JW: We were guided by the question of “What is the least expensive and least intrusive industrial material we can use here?” We started with scrim wire, and the effect is that you can see through everything. The Ginza store is in this supermall, so we knew we had to do something radically different from the other nearby stores.
It ended up being a process of layering, which I thought was nice. You don’t even have to go inside; you can be tempted before even entering. You’re always seeing the merchandise. It’s not a window case, as it’s all actually on display. It’s organic, and you see the people moving around.
Japanese culture isn’t necessarily well versed in the concepts of looseness or indeterminacy that I’ve used throughout my career. We were thinking of something imprecise, yet we then had to offer our contractors and partners with the Off-White brand a precise design. They would ask, “Is that really going to be a crack in the wall?” And we had to say yes.
JI: Can you tell me a bit more about the details of the store?
SW: We knew from the start that we were interested in playing with the Off-White logo. The name struck us, first of all: Off-white is neither black nor white, it’s a gray something. It’s imprecise.
The setting was also important. At first, Virgil said, “I want something like a warehouse.” We asked Virgil, “So you want us to put a warehouse in a fancy shopping mall?” He replied, “I’m not going to tell you what to do; I want to see what you come up with.”
We pivoted, and that’s how we began to play with the idea of exposing the store so you see the wire mesh, rebar, and concrete. These things, which architects normally cover up, are now all exposed. Everything that is usually hidden in the shopping mall now becomes a place to display luxury clothing.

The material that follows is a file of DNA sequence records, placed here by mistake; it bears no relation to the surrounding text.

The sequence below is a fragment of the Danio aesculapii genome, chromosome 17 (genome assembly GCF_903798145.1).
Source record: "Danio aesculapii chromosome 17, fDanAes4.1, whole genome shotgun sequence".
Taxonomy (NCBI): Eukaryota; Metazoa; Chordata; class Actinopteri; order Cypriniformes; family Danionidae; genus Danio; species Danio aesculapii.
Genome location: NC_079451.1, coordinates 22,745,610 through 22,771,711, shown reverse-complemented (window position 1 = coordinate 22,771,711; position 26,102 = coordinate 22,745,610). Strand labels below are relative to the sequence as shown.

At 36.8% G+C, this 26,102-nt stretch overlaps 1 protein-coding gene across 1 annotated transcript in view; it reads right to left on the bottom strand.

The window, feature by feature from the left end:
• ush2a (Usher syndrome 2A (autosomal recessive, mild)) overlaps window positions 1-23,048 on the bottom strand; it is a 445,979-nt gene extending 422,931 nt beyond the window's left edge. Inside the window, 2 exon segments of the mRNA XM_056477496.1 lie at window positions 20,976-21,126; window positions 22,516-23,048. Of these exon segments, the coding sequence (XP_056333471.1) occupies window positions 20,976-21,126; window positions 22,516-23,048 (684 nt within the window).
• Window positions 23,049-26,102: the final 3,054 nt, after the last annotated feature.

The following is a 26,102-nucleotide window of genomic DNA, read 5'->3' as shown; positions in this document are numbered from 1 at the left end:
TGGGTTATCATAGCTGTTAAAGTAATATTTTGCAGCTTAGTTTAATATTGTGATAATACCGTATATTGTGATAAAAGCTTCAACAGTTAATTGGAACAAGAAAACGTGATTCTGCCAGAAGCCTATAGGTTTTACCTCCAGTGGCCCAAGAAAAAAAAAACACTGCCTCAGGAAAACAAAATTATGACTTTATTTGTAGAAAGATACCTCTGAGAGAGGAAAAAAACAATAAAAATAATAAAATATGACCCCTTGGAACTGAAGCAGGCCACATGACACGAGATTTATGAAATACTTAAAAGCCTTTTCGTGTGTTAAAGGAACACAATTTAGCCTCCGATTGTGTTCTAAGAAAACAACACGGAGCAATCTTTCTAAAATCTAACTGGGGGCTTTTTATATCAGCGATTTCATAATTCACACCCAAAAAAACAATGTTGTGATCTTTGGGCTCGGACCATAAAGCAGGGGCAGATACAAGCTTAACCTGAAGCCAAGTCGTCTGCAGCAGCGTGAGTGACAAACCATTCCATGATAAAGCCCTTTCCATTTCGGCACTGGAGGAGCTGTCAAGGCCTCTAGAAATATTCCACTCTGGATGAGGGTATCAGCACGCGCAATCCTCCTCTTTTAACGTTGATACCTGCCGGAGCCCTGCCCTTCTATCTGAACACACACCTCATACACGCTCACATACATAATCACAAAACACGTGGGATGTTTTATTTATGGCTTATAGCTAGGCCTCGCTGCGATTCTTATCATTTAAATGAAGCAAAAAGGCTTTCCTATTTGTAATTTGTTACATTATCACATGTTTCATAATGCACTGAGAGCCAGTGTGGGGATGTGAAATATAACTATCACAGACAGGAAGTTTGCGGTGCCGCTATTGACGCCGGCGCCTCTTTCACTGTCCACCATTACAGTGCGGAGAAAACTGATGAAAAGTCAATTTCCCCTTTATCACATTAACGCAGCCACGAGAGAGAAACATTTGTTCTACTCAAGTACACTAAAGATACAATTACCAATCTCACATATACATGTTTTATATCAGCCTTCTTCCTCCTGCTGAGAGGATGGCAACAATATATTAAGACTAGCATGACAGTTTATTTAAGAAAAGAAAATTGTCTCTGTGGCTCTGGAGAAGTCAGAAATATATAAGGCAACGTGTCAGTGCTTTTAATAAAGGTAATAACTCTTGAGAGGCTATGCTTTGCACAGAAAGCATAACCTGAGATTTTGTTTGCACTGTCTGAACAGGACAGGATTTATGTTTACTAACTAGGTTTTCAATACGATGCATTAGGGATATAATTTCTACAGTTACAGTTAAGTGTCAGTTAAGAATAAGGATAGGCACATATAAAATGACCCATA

We quickly modeled the concept and worked with New Guards Group and the Japanese client on construction drawings that show the construction/deconstruction process. The pandemic posed extra challenges. We would send drawings and specs for bid, and they’d say, “That material is currently not available.” The project is about process, which is always in flux.
JW: Probably the most complex thing for them to do was to make the bricks, and especially the open ones. That was not an easy thing to do. But otherwise, it was off-the shelf stuff.
SW: All the monogrammed bricks were made in Italy.
JI: Since you weren’t on the ground there, was it difficult to get construction companies to create this vision of an incomplete store? Was it hard to translate that idea?
SW: I think the contractors had a lot of fun because their craft was being celebrated. The way the clothes hide and reveal the body was translated directly to the construction and into the store that worked to both reveal and hide itself.